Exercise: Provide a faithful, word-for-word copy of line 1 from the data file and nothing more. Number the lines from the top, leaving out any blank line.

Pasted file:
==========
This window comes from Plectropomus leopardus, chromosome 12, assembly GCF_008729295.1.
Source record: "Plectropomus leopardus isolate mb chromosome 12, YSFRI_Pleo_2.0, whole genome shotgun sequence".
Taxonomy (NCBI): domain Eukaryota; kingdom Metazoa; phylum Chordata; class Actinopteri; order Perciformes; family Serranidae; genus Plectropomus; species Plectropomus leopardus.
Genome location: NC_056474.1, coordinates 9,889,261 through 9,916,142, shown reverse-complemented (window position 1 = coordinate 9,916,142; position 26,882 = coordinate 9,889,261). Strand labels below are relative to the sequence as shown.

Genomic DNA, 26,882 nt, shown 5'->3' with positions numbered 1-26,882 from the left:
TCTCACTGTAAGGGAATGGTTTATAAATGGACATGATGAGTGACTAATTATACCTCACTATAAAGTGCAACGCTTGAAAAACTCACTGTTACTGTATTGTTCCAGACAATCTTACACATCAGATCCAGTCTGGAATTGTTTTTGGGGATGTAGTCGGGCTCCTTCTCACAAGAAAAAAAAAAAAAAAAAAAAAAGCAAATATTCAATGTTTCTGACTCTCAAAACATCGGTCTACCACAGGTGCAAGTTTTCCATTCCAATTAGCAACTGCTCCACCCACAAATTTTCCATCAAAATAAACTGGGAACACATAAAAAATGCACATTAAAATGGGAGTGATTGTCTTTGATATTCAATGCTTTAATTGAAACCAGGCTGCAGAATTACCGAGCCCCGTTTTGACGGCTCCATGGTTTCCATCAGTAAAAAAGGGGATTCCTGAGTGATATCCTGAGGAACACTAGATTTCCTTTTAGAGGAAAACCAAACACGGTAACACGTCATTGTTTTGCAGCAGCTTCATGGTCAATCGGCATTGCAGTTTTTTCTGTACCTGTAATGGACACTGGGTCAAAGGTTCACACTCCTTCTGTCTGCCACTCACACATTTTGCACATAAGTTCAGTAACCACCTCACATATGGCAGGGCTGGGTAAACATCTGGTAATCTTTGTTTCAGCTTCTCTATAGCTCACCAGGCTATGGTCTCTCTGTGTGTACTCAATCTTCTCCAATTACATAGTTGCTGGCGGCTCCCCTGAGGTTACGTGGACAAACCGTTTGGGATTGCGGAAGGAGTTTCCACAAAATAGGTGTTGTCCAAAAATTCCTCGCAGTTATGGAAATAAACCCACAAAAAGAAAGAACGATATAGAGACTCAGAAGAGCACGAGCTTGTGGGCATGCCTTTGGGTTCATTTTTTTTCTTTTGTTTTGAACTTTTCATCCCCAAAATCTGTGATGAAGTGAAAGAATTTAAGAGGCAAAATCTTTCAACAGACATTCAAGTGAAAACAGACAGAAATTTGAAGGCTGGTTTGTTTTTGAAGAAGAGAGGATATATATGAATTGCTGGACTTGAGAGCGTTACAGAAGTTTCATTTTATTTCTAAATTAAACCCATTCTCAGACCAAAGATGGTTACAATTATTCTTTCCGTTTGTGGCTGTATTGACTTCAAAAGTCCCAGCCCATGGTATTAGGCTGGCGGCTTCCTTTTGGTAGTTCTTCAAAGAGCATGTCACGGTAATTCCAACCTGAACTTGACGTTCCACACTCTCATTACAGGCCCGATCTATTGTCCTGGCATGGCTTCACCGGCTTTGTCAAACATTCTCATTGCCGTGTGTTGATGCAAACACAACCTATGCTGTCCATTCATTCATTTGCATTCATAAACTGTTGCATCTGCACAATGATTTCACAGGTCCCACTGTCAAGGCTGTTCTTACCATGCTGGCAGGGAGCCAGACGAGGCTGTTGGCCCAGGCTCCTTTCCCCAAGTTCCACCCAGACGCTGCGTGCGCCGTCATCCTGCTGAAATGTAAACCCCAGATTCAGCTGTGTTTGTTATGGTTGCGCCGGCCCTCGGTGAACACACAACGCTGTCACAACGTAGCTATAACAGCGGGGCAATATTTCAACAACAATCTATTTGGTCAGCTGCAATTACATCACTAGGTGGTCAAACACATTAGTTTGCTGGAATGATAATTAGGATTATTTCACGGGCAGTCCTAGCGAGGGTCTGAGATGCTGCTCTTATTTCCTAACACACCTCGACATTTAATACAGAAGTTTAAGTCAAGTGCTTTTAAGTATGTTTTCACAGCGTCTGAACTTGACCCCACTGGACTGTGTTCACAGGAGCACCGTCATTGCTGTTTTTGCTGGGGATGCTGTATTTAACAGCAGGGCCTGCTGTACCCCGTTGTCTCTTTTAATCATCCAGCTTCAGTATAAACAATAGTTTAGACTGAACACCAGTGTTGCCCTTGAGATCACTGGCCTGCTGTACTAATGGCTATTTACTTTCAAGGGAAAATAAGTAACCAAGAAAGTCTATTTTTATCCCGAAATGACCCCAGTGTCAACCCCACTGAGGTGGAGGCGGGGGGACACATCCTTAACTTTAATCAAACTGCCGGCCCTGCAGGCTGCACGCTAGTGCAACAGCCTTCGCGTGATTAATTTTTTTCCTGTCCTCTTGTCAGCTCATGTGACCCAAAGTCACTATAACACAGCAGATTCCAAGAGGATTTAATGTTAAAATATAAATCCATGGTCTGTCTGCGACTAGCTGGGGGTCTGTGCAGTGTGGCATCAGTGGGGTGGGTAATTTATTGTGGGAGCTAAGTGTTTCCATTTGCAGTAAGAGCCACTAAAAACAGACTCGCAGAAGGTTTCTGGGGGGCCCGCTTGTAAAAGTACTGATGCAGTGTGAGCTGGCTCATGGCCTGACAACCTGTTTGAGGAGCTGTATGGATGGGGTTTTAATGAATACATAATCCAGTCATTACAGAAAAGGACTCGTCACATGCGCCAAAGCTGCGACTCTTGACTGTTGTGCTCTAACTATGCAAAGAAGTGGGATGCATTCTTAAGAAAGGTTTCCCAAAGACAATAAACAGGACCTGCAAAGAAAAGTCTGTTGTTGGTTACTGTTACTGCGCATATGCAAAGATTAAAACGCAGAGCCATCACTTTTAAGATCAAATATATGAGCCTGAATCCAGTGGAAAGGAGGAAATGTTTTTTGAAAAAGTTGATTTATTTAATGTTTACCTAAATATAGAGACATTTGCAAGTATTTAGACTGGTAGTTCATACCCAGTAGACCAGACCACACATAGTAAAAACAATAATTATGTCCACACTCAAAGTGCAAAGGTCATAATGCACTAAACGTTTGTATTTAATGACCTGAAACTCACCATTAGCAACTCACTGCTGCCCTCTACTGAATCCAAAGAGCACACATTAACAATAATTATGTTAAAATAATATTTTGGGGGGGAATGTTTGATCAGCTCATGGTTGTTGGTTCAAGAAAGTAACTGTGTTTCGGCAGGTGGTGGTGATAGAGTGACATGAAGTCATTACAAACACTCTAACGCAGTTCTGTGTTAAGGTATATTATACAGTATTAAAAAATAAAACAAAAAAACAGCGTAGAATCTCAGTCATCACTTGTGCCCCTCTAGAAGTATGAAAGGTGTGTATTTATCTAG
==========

This window comes from Plectropomus leopardus, chromosome 12, assembly GCF_008729295.1.